What you show is for the sole purpose of ease of reholstering.

 

A slight chamfer on the mouth of the chambers allow for easier loading. Mine(cap and ball) are all chamfered.

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Must be a NCOWS type... or is there a single action with a swing-out cylinder?

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it just look cool and have little practical value?

 

Thanx in advance.

 

 

Yup.

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I'll bet it makes no difference in practice. Remember one of Newton's laws, paraphrased here:

 

 

 

Cutting away part of the cylinder edge will not keep any of the fouling off the face, nor allow the fraction of the fouling headed for the cylinder pin to suddenly change direction and go somewhere else.

 

Sorry, doesn't look like it has a basis in reality and science. Just because the modification would be easy to do, doesn't mean it would be worth doing. And if it WERE effective, the guys in the mid 1800s would have tried it and adopted it - Col. Colt and others were pretty smart.

 

Good luck, GJ

 

GJ -

 

Actually, 1st Gen Colts and Colt Peacemaker Centennials have beveled cylinders. Here's a fine example 1916 Colt SAA and another 1884 Colt SAA and a 2nd Gen Peacemaker Centennial

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If you look at Colts offerings prior to the SAA, they all had a square cut cylinder, with sharp edges. Bet colt got complaints about shaving the inside of holsters. Plus, with the fluted cylinder, you get twelve more "sharp spots."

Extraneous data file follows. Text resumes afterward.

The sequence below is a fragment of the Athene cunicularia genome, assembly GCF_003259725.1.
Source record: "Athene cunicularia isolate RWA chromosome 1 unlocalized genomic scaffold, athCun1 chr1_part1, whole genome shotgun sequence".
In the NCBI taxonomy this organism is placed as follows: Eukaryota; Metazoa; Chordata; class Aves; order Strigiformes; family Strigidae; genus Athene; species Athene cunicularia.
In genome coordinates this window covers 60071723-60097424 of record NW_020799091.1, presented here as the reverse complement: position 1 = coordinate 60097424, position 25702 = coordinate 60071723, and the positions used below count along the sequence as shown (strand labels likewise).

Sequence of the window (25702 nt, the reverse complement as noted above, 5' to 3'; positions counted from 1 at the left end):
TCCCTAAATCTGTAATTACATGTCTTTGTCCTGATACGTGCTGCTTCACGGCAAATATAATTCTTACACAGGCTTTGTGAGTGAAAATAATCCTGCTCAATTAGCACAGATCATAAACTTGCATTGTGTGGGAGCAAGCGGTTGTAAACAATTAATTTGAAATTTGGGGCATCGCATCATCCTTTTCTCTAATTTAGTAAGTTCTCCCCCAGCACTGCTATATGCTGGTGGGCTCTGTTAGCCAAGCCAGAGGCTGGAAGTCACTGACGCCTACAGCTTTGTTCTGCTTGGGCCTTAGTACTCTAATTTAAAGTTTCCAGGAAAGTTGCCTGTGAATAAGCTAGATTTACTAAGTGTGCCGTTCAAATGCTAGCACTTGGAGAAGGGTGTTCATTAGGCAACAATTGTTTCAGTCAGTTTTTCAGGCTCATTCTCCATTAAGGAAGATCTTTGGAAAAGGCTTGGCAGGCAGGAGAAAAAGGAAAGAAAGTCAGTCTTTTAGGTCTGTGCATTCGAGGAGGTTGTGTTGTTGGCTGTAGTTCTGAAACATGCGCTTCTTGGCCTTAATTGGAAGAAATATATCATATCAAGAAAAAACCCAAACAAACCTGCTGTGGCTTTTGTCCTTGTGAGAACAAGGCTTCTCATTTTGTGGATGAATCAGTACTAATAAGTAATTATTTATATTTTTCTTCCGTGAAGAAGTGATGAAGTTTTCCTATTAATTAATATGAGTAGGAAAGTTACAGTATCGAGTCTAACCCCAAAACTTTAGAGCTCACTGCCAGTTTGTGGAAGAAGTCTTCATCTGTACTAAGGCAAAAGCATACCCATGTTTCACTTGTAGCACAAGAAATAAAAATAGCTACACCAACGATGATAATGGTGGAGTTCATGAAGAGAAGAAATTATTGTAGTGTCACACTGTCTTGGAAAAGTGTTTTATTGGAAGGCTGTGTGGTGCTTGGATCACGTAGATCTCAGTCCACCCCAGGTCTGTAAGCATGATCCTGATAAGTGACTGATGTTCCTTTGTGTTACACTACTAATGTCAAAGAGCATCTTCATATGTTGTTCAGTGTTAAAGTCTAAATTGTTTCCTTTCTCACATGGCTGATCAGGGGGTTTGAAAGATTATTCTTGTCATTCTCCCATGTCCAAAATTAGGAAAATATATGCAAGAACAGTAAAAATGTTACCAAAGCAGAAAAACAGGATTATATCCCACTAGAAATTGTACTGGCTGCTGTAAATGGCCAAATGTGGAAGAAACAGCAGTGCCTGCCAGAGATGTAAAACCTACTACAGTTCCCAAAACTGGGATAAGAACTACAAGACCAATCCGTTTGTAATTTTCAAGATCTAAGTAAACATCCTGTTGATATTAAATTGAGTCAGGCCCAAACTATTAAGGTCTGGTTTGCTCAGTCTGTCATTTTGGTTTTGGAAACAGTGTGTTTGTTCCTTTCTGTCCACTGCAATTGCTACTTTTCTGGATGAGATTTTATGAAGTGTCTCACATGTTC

We don't know why Colt started to bevel the front of the cylinder, He never said why. The factory never has said why. I don't think anyone ever asked. It (the bevel) just "was."

The bevel still looks cool. Just doesn't do anything but reduce holster wear.

 

Coffinmaker

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Howdy

 

Can't say I have ever seen a Black Powder bevel on a swing out cylinder before. Frankly, I think the business about it making the gun easier to holster is a little bit far fetched. I have no problem holstering a gun without a BP bevel. The bit about it making for less fouling is a lot of hooey. If you look at the underside of the backstrap of a Colt there is also a cutout that is there to supposedly keep the fouling from causing any binding. Again, a lot of hooey. I have never seen that cutout get filled with fouling.

 

One of my 2nd Gen Colts came with two cylinders. One is a standard cylinder, the other has a Black Powder Bevel. The cylinder on the right has the Black Powder bevel. On the left is the cylinder with the 'standard' bevel. In the center is a New Vaquero cylinder with Ruger's version of what they were calling a black powder bevel when the New Vaquero first came out. A true BP bevel has the depth of the bevel varying across the area between the flutes. It is more complicated to cut than a simple bevel. I suspect that is why Colt stopped doing it.

 

Cylinder Bevels

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I will agree with Driftwood on this one He's dead on about the bevels. The only thing that I could see that would be that they might allow more gas particles to settle on the outside of the cylinders and that is a might.They would do nothing to help with the fouling that affects the base pin or the front of the cylinder.Maybe save some leather holster wear and that is all.

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I believe the purpose of the cutout under the backstrap, in theory, was to relieve fouling and perhaps flame cutting, but, as it cost money and time to cut, and, as Driftwood noted, it doesn't seem to collect fouling, the cutout proved unnecessary, so Colt deleted it...